Cookbook review: A tapestry of tastes, from past to present

"The Arabesque Table: Contemporary Recipes from the Arab World" by Reem Kassis (Phaidon, $39.95)
"The Arabesque Table: Contemporary Recipes from the Arab World" by Reem Kassis (Phaidon, $39.95)

“The Arabesque Table: Contemporary Recipes from the Arab World” by Reem Kassis (Phaidon, $39.95)

My favorite cookbooks tend to be ones that not only offer recipes I actually want to make, but tell me how they came about.

Consider the one for a simple sauteed flounder in Reem Kassis’ “The Arabesque Table: Contemporary Recipes from the Arab World” (Phaidon, $39.95). It comes with a sauce made of green olives, pistachios and lemon, along with a sweeter variation featuring pomegranate jam, toasted walnuts, and spices.

The idea, she explains, comes from a medieval Arabic cookbook filled with elaborate fish preparations and suggestions for condiments to pair with it. A poem within it by an Abbassid prince describing one such dish caught her eye and inspired her 21st century interpretation.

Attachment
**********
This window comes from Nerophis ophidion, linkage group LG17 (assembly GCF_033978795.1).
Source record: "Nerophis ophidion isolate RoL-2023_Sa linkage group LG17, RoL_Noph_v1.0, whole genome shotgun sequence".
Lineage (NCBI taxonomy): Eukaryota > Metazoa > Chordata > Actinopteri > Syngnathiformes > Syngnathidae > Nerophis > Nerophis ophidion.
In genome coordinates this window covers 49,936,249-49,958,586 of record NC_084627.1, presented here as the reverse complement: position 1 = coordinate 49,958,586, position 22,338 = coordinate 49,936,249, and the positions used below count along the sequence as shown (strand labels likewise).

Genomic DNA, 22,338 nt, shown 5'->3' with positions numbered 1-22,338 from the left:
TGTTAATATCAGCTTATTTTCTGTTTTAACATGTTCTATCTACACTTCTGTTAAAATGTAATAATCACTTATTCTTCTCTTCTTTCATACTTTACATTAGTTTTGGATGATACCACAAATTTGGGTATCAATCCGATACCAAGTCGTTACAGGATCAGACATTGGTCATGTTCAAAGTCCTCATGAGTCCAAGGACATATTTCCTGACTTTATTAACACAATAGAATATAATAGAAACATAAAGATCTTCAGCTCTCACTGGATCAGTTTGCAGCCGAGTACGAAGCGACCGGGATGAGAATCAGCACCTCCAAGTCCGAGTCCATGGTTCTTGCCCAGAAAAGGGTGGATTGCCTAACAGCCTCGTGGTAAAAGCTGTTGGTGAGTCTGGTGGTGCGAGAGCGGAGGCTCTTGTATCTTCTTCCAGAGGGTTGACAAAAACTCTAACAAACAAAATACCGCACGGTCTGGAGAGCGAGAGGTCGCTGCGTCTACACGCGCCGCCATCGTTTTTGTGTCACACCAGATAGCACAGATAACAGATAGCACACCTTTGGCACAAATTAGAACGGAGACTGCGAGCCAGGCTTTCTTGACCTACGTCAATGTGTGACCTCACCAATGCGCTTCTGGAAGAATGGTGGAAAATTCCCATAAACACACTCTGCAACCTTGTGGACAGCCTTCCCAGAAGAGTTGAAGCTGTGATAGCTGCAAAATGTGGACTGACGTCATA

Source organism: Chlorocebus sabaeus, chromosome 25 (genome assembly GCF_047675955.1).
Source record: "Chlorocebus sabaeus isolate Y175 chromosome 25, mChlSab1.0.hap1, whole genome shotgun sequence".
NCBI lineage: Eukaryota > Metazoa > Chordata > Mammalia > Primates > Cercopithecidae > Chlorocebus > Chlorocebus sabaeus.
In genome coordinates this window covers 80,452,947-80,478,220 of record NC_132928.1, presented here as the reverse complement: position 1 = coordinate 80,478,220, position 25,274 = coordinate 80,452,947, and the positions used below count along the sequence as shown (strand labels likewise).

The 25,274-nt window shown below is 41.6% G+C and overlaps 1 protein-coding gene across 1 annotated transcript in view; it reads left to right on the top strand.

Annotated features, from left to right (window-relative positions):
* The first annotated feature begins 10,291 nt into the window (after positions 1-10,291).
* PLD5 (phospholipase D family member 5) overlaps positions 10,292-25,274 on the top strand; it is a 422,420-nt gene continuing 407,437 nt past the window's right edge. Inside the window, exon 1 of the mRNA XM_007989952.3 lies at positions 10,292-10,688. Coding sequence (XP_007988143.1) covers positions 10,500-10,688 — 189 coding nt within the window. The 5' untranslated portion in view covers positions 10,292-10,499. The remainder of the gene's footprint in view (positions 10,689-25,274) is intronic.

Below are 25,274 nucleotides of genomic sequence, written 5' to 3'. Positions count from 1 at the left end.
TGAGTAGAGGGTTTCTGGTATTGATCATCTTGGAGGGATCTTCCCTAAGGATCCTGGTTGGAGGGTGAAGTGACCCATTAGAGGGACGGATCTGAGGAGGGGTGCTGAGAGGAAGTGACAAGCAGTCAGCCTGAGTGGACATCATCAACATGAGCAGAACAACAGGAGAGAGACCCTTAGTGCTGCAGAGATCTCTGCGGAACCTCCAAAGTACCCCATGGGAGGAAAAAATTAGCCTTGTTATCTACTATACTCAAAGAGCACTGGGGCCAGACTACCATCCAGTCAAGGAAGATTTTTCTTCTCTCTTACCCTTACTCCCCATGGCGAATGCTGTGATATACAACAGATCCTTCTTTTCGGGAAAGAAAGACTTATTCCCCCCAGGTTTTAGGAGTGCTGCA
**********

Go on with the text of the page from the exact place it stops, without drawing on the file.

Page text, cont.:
A Jerusalem native who lived in London before settling with her family in Pennsylvania, Kassis is known for her ability to connect dots in her cooking — across continents, cultures, generations and even centuries. She left a career as a global business consultant some years ago to revive the classic dishes of her heritage so she could pass them on to her children. That research culminated in her 2017 debut cookbook, “The Palestinian Table,” which earned a James Beard nomination.

“The Arabesque Table” widens that lens to encompass the cuisine of the entire Arabic diaspora, from the first recorded recipe to the present. Chapters are organized by primary ingredients: Dairy + Eggs, Eggplants + Tomatoes, Za’atar + Sumac, and so on. Like the intricate patterns of arabesque tapestry, the recipes blend colorful threads from ancient history as well as from her own life story into something exciting and new.

Moroccan tagines inspire a seafood stew brightened with preserved lemon, apricots and olives. Peanut butter flavors an otherwise traditional Mediterranean salad of tomatoes and cucumbers in the spirit of Sudan. And crushed pistachios replace cocoa as the topping for tiramisu infused with Arabic cardamom coffee and dates.

Each recipe, she writes, is designed to remind us of “the wealth that comes from culinary diffusion, but only so long as we respect the historic origins of our food and their contribution to our cuisines today.”

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